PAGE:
Industrie Litiche del Giacimento Paleolitico di Isernia la Pineta: la
Tipologia, le Tracce di Utilizzazione, la Sperimentazione, ed. CARLO
The Lower Palaeolithic site of Isernia la Pineta (region of Molise, Italy) was discovered in 1978 during the construction of a main road running across southern Italy from Vasto, on the Adriatic coast, to Naples. It is an open-air site where dense concentrations of stone artefacts and animal bones have been found on four distinct but penecontemporaneous surfaces or ‘living-floors’, and was first brought to the attention of international scientists by a paper published in the Journal of Archaeological Science in 1981. The paper reported the results of potassium/argon dating of deposits of volcanic origin lying in direct contact with one of the ‘living-floors’, which produced an age of around 730,000 years (Sevink et al. 1983), while potassium/argon dates produced by a different laboratory gave almost identical results. The following year an article in Nature reported the outcome of palaeomagnetic analyses, which correlated the base of the stratigraphic series with the Matuyama Chron of reversed polarity, and therefore to a phase older than 780,000 years, in the Lower Pleistocene (Coltorti et al. 1982).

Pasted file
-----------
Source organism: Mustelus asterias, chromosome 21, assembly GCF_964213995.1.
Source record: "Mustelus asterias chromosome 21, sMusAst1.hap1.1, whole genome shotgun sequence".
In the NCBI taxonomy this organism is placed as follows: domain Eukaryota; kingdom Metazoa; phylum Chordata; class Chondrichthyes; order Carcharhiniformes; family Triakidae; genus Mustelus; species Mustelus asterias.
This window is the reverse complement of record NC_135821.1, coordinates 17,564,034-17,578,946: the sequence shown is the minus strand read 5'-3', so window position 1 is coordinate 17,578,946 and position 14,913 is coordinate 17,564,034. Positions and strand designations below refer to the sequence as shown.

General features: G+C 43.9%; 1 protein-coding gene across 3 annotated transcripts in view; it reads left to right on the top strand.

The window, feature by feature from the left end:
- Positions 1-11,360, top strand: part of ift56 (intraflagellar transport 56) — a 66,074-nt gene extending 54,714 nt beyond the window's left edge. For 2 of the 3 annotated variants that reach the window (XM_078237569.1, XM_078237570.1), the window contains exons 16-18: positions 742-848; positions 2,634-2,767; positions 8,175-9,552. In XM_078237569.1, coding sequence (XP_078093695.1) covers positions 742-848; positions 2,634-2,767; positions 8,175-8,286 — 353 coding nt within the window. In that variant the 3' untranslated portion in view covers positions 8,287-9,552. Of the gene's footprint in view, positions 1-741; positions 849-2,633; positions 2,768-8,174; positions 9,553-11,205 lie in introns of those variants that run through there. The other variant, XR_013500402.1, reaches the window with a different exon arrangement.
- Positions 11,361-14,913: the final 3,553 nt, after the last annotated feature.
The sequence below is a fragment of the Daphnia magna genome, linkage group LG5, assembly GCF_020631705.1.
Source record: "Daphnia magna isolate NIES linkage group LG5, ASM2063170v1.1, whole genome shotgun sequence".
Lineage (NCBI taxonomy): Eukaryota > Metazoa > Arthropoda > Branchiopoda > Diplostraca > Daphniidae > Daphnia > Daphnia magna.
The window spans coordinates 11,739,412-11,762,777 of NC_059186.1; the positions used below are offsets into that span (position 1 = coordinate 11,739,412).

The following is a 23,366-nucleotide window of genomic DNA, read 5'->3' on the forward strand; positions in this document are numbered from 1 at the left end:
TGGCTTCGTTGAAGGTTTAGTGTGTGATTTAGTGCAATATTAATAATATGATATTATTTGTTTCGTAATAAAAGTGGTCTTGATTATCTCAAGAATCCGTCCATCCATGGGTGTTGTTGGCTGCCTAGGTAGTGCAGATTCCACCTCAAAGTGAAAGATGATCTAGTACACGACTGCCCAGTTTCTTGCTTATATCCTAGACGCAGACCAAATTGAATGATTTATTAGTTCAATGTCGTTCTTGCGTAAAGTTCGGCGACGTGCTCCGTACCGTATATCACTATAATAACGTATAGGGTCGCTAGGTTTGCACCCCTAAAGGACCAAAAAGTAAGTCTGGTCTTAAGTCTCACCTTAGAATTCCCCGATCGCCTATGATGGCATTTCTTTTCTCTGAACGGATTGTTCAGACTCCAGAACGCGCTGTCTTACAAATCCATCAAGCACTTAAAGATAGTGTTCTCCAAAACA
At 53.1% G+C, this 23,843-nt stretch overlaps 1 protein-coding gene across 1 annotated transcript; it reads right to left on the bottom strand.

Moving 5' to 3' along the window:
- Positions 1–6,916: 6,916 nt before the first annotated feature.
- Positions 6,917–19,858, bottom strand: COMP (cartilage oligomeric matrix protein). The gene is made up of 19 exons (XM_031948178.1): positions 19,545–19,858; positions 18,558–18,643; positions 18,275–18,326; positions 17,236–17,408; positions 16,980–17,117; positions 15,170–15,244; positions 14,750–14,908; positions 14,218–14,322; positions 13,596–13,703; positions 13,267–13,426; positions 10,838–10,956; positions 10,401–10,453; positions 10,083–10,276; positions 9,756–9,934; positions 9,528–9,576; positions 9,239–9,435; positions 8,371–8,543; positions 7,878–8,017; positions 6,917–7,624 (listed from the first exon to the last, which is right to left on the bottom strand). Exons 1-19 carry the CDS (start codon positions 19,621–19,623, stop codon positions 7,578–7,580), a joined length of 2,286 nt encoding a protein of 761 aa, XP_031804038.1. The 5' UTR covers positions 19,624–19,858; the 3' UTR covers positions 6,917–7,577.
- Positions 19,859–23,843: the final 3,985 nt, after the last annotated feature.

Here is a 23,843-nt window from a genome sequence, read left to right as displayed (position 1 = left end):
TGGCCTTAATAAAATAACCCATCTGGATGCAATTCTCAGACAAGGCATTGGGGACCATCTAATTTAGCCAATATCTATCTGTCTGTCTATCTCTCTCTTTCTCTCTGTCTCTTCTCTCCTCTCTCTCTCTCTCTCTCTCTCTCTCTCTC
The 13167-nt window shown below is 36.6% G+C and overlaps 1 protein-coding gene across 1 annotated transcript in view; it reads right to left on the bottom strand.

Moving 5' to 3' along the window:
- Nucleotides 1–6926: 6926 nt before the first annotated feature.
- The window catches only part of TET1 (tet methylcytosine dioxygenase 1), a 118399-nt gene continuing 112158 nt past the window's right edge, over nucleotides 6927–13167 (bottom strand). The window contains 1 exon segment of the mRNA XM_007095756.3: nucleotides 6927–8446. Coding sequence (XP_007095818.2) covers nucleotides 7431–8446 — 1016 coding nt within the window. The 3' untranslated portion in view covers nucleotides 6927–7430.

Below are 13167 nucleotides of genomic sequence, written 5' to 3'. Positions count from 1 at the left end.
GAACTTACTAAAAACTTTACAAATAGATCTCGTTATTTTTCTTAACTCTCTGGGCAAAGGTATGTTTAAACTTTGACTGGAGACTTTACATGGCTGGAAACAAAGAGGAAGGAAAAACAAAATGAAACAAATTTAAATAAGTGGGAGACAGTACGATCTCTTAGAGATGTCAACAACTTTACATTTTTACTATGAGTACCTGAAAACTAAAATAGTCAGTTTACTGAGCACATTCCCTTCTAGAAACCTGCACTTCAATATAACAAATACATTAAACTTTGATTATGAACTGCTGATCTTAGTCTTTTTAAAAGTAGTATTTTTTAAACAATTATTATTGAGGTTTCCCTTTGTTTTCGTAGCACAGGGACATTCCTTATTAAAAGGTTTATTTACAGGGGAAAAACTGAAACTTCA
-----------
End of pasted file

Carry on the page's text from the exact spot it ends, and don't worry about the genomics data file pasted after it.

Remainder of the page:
In the 1980s, most people were comfortable with the idea of a hominid presence in Europe during the Lower Pleistocene. However, during the early 1990s some archaeologists proposed a ‘short chronology’ for the occupation of Europe, arguing that at sites apparently dating before 500,000 BP the finds almost invariably consisted of a few isolated pieces collected from a disturbed, coarse matrix and, by implication, may not have been genuine artefacts at all. The apparent absence of any hominid remains dating before 500,000 BP was read as further proof that there was no concrete evidence for human occupation in Europe before this date (Roebroeks & van Kolfschoten 1994; 1995). Isernia la Pineta was one of the sites of which the apparently Lower Pleistocene age came to be questioned, primarily because of the micromammal fauna. According to Roebroeks and van Kolfschoten, the presence of the water vole, Arvicola terrestris cantiana, suggested a Middle Pleistocene date, younger than 600,000 years. Although the validity of this ‘vole clock’ as a chronological marker has still to be verified, and the agreement between two laboratories suggests that the potassium/argon dates may in fact be reliable (Aitken 1995), further support for an early Middle Pleistocene date comes from more recent palaeomagnetic dating, which failed to find any evidence for reversed polarity in more than 110 samples studied (Gagnepain et al. 1999). The presence of hominids in Italy during the Lower Pleistocene has, nevertheless, been established at other sites, such as Monte Poggiolo (Milliken 1999).